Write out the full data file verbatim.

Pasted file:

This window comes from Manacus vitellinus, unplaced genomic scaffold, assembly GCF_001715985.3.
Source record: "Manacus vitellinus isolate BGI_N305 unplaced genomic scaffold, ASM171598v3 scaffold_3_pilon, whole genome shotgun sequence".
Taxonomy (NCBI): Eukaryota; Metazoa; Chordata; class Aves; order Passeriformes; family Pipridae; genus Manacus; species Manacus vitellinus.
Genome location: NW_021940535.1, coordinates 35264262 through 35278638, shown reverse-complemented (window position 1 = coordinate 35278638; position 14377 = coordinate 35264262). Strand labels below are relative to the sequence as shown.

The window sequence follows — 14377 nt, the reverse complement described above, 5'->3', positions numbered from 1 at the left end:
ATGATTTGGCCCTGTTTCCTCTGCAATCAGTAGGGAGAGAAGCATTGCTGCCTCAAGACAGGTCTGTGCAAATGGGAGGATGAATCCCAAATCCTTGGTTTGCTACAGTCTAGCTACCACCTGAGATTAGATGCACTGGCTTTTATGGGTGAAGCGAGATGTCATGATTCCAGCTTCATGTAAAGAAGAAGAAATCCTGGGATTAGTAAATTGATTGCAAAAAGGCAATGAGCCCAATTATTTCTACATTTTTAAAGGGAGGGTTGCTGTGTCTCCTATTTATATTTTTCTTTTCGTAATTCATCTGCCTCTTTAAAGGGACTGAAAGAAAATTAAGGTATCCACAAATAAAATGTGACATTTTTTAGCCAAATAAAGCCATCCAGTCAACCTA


This window comes from Manacus vitellinus, unplaced genomic scaffold, assembly GCF_001715985.3.
Source record: "Manacus vitellinus isolate BGI_N305 unplaced genomic scaffold, ASM171598v3 scaffold_3_pilon, whole genome shotgun sequence".
Taxonomy (NCBI): Eukaryota; Metazoa; Chordata; class Aves; order Passeriformes; family Pipridae; genus Manacus; species Manacus vitellinus.
Genome location: NW_021940535.1, coordinates 35264262 through 35278638, shown reverse-complemented (window position 1 = coordinate 35278638; position 14377 = coordinate 35264262). Strand labels below are relative to the sequence as shown.

The window sequence follows — 14377 nt, the reverse complement described above, 5'->3', positions numbered from 1 at the left end:
ATGATTTGGCCCTGTTTCCTCTGCAATCAGTAGGGAGAGAAGCATTGCTGCCTCAAGACAGGTCTGTGCAAATGGGAGGATGAATCCCAAATCCTTGGTTTGCTACAGTCTAGCTACCACCTGAGATTAGATGCACTGGCTTTTATGGGTGAAGCGAGATGTCATGATTCCAGCTTCATGTAAAGAAGAAGAAATCCTGGGATTAGTAAATTGATTGCAAAAAGGCAATGAGCCCAATTATTTCTACATTTTTAAAGGGAGGGTTGCTGTGTCTCCTATTTATATTTTTCTTTTCGTAATTCATCTGCCTCTTTAAAGGGACTGAAAGAAAATTAAGGTATCCACAAATAAAATGTGACATTTTTTAGCCAAATAAAGCCATCCAGTCAACCTA